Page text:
The Ten Essentials (Part 2)

BootsLast week I introduced the idea of “Ten Essentials” for surviving the business world, a modification of the Ten Essentials list used by the Boy Scouts of America and other outdoor adventure groups. As a quick review, the first five items on the list are:

1. Clearly defined goals and a strategy to meet them.
2. Regular education to help you stay sharp.
3. Positive influences.
4. A supportive supervisor.
5. An effective support team.

This week, we conclude the list. Here are items six through ten.

[table caption=”The Ten Essentials” width=”600″ colwidth=”150|225|225″ colalign=”left|left|left”]
,Backcountry Explanation,Business Version
6. Knife/Multi-tool,Useful for tasks as large as building an emergency shelter or as small as repairing a damaged backpack.,Job aids and worksheets – resources that help make the important jobs easier.
7. Sun Protection,Includes items such and sunscreen and a wide-brimmed hat. Used to prevent sunburn and possibly heat exhaustion.,A healthy dose of determination to keep you going when the heat is on.
8. First Aid Kit,A basic first aid kit can help prevent small injuries from becoming large problems and buy time when more advanced treatment is not readily available.,A bag of resources(people and/or procedures) you can call upon to help fix a damaged project or broken customer relationship.
9. Flashlight,Important for finding one’s way at night.,Core values to help you find your way when the decision isn’t easy or the way forward isn’t clear.
10. Fire Starter,Used to light fires for heat or cooking and for signaling purposes.,Something (or someone)to provide a motivational spark when you need it.

Many who review the Ten Essentials list quickly conclude it’s incomplete. “What about shelter?” they ask. “Why isn’t a cell phone on the list, or at least a knowledgeable companion?” When reviewing my list of the Ten Essentials for business, you could ascertain that it’s incomplete as well. Training isn’t listed; nor is a valuable product or advanced technological resources.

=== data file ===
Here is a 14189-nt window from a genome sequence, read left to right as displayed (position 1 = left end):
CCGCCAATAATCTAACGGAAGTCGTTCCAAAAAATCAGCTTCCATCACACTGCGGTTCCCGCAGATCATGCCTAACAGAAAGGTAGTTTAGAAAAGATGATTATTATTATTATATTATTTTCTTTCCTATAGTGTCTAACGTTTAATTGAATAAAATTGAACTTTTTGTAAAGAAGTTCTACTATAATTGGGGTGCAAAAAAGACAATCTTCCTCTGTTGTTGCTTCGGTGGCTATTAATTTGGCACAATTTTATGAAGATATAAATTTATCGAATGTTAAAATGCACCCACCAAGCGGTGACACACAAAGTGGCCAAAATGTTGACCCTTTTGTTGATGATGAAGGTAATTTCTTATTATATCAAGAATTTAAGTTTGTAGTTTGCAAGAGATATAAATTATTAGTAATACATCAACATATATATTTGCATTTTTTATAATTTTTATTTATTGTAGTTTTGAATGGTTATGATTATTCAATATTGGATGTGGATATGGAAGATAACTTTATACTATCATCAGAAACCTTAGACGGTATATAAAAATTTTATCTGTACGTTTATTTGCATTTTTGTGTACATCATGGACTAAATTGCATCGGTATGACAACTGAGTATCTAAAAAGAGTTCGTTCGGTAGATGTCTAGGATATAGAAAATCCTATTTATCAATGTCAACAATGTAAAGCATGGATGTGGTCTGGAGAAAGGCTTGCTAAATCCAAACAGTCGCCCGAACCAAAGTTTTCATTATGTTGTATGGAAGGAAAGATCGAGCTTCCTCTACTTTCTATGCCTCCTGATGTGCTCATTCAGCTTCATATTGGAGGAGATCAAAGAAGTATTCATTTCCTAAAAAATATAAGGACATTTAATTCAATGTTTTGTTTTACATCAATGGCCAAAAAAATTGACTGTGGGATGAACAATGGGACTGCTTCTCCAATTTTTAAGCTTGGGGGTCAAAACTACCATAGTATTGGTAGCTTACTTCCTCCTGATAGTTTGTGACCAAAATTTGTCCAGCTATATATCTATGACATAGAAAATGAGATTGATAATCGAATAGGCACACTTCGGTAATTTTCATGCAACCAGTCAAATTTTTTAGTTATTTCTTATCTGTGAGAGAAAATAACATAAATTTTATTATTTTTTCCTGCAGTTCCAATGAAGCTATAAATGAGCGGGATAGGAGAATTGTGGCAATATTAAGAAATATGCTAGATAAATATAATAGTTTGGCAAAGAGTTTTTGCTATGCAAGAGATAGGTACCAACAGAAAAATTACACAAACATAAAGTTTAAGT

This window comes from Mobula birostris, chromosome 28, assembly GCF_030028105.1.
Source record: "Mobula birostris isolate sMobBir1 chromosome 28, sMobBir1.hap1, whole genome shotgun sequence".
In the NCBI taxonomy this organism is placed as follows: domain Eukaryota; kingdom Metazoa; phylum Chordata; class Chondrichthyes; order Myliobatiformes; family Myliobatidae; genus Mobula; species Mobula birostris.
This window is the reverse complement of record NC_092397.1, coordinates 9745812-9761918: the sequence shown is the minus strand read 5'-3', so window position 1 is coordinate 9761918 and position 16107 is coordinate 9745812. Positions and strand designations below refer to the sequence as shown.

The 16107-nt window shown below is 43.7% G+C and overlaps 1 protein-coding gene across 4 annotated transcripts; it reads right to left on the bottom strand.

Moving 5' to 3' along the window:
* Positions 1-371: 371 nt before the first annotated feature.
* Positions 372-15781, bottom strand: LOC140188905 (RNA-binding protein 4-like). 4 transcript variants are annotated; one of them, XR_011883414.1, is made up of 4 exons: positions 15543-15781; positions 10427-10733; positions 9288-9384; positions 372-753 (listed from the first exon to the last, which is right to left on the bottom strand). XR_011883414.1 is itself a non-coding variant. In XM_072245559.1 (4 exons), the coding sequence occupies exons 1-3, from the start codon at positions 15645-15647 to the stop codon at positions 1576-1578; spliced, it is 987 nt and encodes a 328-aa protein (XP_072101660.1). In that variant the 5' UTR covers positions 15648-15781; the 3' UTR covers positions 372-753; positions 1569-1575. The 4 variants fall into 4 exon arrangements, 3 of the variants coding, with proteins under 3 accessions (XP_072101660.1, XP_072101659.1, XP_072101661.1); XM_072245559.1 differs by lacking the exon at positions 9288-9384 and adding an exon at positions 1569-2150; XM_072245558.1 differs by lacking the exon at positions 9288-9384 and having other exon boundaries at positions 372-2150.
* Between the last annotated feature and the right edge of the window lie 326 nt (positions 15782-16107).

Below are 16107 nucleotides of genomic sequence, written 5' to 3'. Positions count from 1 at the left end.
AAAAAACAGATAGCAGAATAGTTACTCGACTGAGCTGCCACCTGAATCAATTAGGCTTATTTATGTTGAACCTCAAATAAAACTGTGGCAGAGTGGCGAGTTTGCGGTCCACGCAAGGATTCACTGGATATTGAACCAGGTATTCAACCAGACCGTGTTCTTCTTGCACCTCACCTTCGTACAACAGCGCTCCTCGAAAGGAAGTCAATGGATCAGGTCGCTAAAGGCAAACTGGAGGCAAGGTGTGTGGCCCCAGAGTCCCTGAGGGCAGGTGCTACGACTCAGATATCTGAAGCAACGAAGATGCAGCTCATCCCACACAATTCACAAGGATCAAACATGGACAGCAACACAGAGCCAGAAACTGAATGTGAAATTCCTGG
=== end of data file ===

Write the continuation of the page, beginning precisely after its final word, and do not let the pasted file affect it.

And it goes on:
Keep in mind that neither list is intended to be comprehensive. The Ten Essentials list is meant to serve as a starting point. Using these items, and nothing else, you can survive in the wilderness for a time (ideally until you are rescued or able to navigate back to civilization). The business essentials list is similarly just a starting point. Many working men and women survive each day by relying on the meager resources I’ve laid out.

Sadly, many people today see survival as the end goal. But who wants to simply survive? Survival isn’t fun. It’s hard work, requiring a constant expenditure of energy just to exist. It involves avoiding risk and adventure in favor of (hopefully) protecting what you already have. Survival is a defensive, paranoid way of thinking.

I don’t want to survive. I want to thrive. I want to grow and expand. I want to create an environment that’s comfortable and attractive. I want to build a set of circumstances where the odds are stacked in my favor, not against me. “Thrival,” not survival, is my goal.

But in order to move from survival to thrival, you have to equip yourself with more than the bare minimum. You can’t be satisfied with “good enough” or avoid taking risks. You have to adopt a growth mindset and set your eyes on a better future state. In the world of survival, the Ten Essentials list is all you need. In the world of thrival, it’s just the beginning.

Which world do you want to live in?


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